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I have a string like this:


Does Ruby on Rails provide methods to parse this as if it is a querystring, so I get a hash like this:

    :foo => "bar",
    :bar => "foo",
    :hello => "hi"

Or must I write it myself?


Please note that the string above is not a real querystring from a URL, but rather a string stored in a cookie from Facebook Connect.

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up vote 84 down vote accepted

The answer depends on the version of Rails that you are using. If you are using 2.3 or later, use Rack's builtin parser for params

 Rack::Utils.parse_nested_query("a=2") #=> {"a" => "2"}

If you are on older Rails, you can indeed use CGI::parse. Note that handling of hashes and arrays differs in subtle ways between modules so you need to verify whether the data you are getting is correct for the method you choose.

You can also include Rack::Utils into your class for shorthand access.

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no need to include: Rack::Utils.parse_nested_query("a=2") – tokland May 23 '12 at 8:36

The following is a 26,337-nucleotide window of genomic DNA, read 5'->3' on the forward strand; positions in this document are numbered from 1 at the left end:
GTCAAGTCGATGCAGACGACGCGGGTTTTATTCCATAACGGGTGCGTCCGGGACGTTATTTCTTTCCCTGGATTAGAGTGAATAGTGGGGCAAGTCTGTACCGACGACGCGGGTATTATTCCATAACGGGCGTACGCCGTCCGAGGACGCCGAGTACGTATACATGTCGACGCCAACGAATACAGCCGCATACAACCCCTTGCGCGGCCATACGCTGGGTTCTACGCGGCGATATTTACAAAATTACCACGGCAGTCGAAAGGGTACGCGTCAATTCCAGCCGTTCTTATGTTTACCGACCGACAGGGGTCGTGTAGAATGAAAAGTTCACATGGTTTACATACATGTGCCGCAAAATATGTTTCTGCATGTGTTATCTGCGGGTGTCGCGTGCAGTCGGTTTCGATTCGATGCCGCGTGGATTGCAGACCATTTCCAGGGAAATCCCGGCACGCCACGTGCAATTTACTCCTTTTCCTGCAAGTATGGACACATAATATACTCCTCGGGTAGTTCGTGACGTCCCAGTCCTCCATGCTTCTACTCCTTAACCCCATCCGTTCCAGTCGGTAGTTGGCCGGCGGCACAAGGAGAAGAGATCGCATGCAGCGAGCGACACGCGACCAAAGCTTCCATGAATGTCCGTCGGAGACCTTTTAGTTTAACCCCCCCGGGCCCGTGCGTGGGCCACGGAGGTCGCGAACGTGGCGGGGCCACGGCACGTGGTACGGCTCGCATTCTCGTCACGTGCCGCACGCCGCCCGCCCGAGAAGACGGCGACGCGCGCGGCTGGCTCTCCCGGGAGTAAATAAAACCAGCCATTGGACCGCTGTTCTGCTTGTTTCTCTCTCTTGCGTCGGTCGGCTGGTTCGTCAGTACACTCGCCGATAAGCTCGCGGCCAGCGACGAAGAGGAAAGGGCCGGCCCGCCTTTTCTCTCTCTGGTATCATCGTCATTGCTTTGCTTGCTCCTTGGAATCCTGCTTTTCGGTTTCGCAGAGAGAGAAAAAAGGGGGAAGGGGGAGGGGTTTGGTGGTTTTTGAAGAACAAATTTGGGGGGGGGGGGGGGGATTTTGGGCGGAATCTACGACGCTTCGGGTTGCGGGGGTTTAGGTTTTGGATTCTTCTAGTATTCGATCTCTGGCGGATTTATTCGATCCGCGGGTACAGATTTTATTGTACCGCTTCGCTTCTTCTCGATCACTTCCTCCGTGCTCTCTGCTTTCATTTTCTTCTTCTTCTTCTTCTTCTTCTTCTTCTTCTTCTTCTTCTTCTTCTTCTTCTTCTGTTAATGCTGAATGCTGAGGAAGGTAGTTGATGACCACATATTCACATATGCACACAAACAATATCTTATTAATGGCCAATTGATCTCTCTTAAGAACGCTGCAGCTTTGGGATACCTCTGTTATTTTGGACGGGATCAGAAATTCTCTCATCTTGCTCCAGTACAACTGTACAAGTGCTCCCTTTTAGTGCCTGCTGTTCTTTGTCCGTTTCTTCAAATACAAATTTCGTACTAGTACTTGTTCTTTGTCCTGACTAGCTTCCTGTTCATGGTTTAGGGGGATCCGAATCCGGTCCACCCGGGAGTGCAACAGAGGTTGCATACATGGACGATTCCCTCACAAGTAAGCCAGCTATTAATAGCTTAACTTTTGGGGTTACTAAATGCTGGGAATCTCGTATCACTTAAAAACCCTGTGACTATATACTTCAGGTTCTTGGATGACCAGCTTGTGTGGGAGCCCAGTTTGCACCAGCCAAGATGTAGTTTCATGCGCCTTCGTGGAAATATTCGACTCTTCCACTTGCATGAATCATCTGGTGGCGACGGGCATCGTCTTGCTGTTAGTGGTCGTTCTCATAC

Gives you

{"foo"=>["bar"], "hello"=>["hi"], "bar"=>["foo"]}
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This is the only implementation I've tried that handles multiple instances of each param -- Thanks! – Ryan Long Jun 26 '12 at 20:58
Problem is that most people don't want arrays and are expecting a simple key=>value response – babonk Sep 5 '13 at 23:45

Edit : as said in the comments, symolizing keys can bring your server down if someone want to hurt you. I still do it a lot when I work on low profile apps because it makes things easier to work with but I wouldn't do it anymore for high stake apps

Do not forget to symbolize the keys for obtaining the result you want


this operation is destructive for duplicates.

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Symbolizing user-supplied keys is a bad idea. Symbols do not GC, so if someone spams your server with alot of bogus parameter keys it will exhaust the process memory at some point. – Julik Jun 30 '12 at 22:49
Ruby 2.2 will GC symbols now. – Lesleh Jan 18 '15 at 22:28

If you talking about the Urls that is being used to get data about the parameters them

> request.url
=> "http://localhost:3000/restaurants/lokesh-dhaba?data=some&more=thisIsMore"

Then to get the query parameters. use

> request.query_parameters
=> {"data"=>"some", "more"=>"thisIsMore"}
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The params hash should have what you want.

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